Pal-O-Mine Equestrian, Inc. in Islandia, a private, not for profit organization providing a comprehensive therapeutic equine program using horses to facilitate growth, learning and healing for children and adults with disabilities, has announced that it is opening up its Frontline Heroes Wellness Program, initially developed for medical professionals and first responders, to all Long Islanders grappling with the impacts of the pandemic.
This includes those who have lost a loved one and anyone who could benefit from participating in some of the program’s various well-being activities.
The Frontline Heroes Wellness Program, which was introduced in May 2020 at the height of the pandemic in New York, includes both virtual and in-person wellness sessions at Pal-O-Mine’s 13-acre working farm. These sessions include reiki, mindfulness, and a wide range of experiences with Pal-O-Mine’s horses and other animals that live on the farm. All sessions are facilitated by licensed social workers, reiki masters and certified equine specialists. The sessions are free through April 30, 2021.
“The benefits of being in nature have been well-documented and include reduced stress and an imparting of calm, connection and solace. It also has been proven that animals and nature together help lower heart rate, blood pressure and muscle tension,” said Pal-O-Mine Founder and CEO Lisa Gatti. “We are proud to be able to support our fellow Long Islanders as, together, we all strive for a return to normal and well-being.”
For more information on Pal-O-Mine or this Grief Program, visit:www.pal-o-mine.org or call, JoAnn Woodruff, Office Manager, at 631-348-1389.
Pal-O-Mine Equestrian in Islandia, a private, not for profit organization providing a comprehensive therapeutic equine program using horses to facilitate growth, learning and healing for children and adults with disabilities, is looking to generous and animal loving Long Islanders to help it raise funds to feed its herd over this winter. The organization is looking to raise $6,000 to help cover the cost of hay bales.
Pal-O-Mine’s herd, which includes 22 horses, eats 10 bales of hay each day. Each bale weighs 50 lbs. and costs $10, making Pal-O-Mine’s monthly hay bill $3,000.By helping the organization raise $6,000, this expense will be covered through March 31st.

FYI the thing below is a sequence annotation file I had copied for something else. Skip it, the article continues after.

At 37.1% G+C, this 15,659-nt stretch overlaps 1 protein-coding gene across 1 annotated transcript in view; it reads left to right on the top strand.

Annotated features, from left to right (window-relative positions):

Founded in 1995 by Lisa Gatti, Pal-O-Mine is a private, not for profit organization providing a comprehensive therapeutic equine program using horses to facilitate growth, learning and healing for children and adults with disabilities, as well as those who have been abused or neglected, veterans and the economically compromised. Pal-O-Mine offers a broad range of programs many of which involve the organization’s herd of therapy horses and livestock. Pal-O-Mine relies on grants and contributions from private citizens, foundations and businesses to help raise funds. For more information on Pal-O-Mine, visit:www.pal-o-mine.org or call: 631-348-1389.
Officials are on track to restore a piece of Long Island history, bringing an abandoned and forgotten horse-racing site back to life.
Brookhaven Town finished purchasing a swath of wooded land off of Canal Road in Terryville at the end of 2013, after Cumsewogue Historical Society President Jack Smith discovered the faint outline of the horse track and dug up information about what was once called the Gentlemen’s Driving Park. The town now owns the entire 11-acre site.
Today it’s an overgrown path hidden among trees, but the Gentlemen’s Driving Park used to be a place where Victorian Era bettors watched men race around the half-mile loop — counterclockwise — behind horses in carts called sulkies. It was part of a circuit of harness racing tracks in the Northeast, according to Smith, but likely fell into neglect with the rise of the automobile.
But cars have also helped keep the track viable: Smith previously reported that at least through the mid-1950s, kids raced jalopies around the track, preventing it from becoming completely overgrown.
Smith said on Monday the effort to restore and preserve the track is moving slowly, but there has been progress since the town finished acquiring the property. There are plans in place to clear the track to about 20 feet wide, although leaving larger trees in place, and to move up the southern curve of the oval, he said.
Currently, a small PSEG Long Island facility cuts into that southern tip. Rather than moving the facility or leaving the track incomplete, the town would retrace that small section of track, slightly shortening the loop but completing the oval so as to make a walkable path for visitors.
“The town is in the process of working on the track to restore the track as closely to the original footprint as possible,” Councilwoman Valerie Cartright (D-Port Jefferson Station) said in a statement this week. “There will be some adjustments needed and the town is actively working on that.”
If all goes according to plan, the councilwoman said, the restored track could open late in the summer or early in the fall.
“The important thing is that it will be an oval,” Smith said Monday. “We want to keep some of the historical integrity.”
His goal is to put informational signs around the track that will teach people about its history.
The driving park was adjacent to well-known horse trainer Robert L. Davis’ Comsewogue stables, now the Davis Professional Park. After hearing rumors of such a track in Terryville, Smith discovered it by looking at an aerial image of the neighborhood taken during the winter, when the foliage was less dense. He saw the faint shape in the woods near Canal Road and went walking in to find it. Since that visit, he has uncovered a broken pair of Victorian-era field glasses near the finish line on the track’s west side, which may have been dropped and trampled. He also has a ticket from a racing event on July 4. 1892.